The Government's position is that to consider lifting funding to the level required for wages to rise, it must be in budget surplus. While it was ''jolly tough'' for carers, that position had not changed, Associate Health Minister Jo Goodhew said in an interview this week.
Asked if she could live on $14.32 an hour, she said: ''I think it would be challenging. And I know it is challenging for those that do.''
Higher standards in the aged care sector had led to a big increase in workers gaining qualifications, she said. Asked whether that made up for low pay, she said at least it gave workers higher skills, a career path and a sense of satisfaction.
Asked about income inequality, she said: ''Rather than spending all of the day bleating on about how big the [wealth] gap is, [the Government is] looking at what's happening for those people, and trying to assist them, so they can actually lead healthier, more highly educated lives, have jobs and be better off.''
''If we spend a heap of time talking about how big the gap is, as opposed to addressing those that are in the lowest socioeconomic groups, and how they can lift themselves out of that, then I think we ignore getting on with action.''
The Government helped those on low incomes with various initiatives, Mrs Goodhew said.
The sector itself was seeing investment, she said, citing 18 new facilities that had opened since 2008, and 50 that had expanded. It was a matter for those ''individual private businesses'', some of which were in expansion mode, to decide whether to use funding increases to lift wages.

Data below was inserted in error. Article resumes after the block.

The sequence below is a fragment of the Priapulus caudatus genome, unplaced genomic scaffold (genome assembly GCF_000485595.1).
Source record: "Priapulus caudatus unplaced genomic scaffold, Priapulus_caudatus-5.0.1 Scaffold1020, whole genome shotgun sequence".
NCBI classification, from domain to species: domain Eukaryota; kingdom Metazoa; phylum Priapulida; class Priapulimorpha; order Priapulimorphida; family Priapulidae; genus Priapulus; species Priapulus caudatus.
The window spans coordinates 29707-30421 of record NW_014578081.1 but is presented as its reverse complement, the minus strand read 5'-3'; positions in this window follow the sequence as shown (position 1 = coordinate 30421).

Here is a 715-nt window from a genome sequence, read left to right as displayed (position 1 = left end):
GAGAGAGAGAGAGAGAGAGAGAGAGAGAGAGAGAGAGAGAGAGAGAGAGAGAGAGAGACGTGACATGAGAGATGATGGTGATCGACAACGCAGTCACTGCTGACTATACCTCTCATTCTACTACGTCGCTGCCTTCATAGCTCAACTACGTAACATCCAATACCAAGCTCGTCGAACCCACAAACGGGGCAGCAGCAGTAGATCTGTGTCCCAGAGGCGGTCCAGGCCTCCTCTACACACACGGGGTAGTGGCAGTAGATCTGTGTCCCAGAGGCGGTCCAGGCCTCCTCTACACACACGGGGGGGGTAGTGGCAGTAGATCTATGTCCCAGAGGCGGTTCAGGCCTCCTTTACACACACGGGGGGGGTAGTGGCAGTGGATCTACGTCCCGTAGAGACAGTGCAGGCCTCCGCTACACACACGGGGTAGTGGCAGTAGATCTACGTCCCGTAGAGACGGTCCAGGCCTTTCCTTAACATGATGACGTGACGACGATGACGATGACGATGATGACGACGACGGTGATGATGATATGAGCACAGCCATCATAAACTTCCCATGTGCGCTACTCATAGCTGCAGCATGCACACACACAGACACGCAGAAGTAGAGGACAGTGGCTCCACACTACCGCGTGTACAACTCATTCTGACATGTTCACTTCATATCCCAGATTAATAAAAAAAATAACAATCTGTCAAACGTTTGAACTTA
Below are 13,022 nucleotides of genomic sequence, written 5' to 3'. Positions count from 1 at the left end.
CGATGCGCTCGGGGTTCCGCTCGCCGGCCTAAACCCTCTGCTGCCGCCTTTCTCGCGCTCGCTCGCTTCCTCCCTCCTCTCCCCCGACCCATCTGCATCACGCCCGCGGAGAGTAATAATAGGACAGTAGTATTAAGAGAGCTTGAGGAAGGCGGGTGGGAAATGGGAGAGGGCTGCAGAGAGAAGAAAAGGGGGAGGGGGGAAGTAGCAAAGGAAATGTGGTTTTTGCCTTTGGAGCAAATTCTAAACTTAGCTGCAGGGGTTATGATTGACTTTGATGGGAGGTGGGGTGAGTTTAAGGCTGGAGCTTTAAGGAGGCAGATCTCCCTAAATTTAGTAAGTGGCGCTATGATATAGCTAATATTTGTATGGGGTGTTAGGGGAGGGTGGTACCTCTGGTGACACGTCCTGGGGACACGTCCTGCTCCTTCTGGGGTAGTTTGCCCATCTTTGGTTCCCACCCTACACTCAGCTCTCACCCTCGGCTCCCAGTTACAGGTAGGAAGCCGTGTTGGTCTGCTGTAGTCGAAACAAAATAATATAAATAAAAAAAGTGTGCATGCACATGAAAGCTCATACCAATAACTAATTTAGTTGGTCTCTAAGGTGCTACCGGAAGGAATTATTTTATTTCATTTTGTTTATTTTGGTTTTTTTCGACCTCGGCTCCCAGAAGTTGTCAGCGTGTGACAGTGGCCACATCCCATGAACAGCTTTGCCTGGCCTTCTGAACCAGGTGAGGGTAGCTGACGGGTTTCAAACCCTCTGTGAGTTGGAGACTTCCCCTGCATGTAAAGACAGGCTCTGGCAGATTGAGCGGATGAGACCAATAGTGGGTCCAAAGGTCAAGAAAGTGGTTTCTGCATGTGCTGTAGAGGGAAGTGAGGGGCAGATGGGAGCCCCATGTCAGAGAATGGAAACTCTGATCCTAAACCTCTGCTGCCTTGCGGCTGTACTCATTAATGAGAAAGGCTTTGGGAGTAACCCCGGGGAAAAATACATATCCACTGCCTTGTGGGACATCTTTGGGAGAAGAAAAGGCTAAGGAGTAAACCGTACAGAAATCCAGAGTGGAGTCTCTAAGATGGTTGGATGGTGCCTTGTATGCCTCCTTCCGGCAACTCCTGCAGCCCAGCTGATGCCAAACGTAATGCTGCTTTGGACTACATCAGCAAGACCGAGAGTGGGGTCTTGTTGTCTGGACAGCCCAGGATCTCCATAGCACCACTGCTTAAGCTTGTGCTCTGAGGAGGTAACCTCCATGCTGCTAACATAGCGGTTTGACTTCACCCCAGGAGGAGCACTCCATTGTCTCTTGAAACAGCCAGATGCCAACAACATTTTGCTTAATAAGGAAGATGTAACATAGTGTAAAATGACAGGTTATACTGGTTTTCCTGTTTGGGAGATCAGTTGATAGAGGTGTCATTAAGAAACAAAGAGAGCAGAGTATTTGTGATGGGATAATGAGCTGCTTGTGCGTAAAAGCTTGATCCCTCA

New Zealand Aged Care Association chief executive Martin Taylor said his organisation picked up on the inequality between the public and private sector years ago, ''way before'' the unions did.
It was a frustrating situation in which no-one was winning.
He believed the public-private split was still the real issue, not gender discrimination.
He fears the outcome of Ms Bartlett's case, saying it might lift wages, but the sector would go through huge pain and upheaval first. ''If you had to increase the wages to a living wage, every aged care facility would probably be insolvent.
''If Ms Bartlett succeeded, the impact on the sector could be catastrophic,'' he said.
The association disagrees with the Government over the financial health of the sector, Mr Taylor dismissing Mrs Goodhew's remarks about new facilities opening as ''wonderful spin''.
Not one of the 18 facilities opened since 2008 was stand-alone. Retirement villages were subsidising other facilities, he said.
Since 2008, 42 facilities had closed, he said.
Southern DHB chief executive Carole Heatly said the board did not have a position on the Living Wage campaign, but expected carers to be paid a wage that reflected their work.
Living Wage movement
• $18.40 an hour (about two-thirds the average New Zealand wage).
• Considered the minimum necessary to survive and participate in society.
• The top 1% of Kiwi earners have more wealth than the bottom 60%.
• Launched last year, the Living Wage Aotearoa New Zealand movement brings together community organisations and unions to advocate for the Living Wage.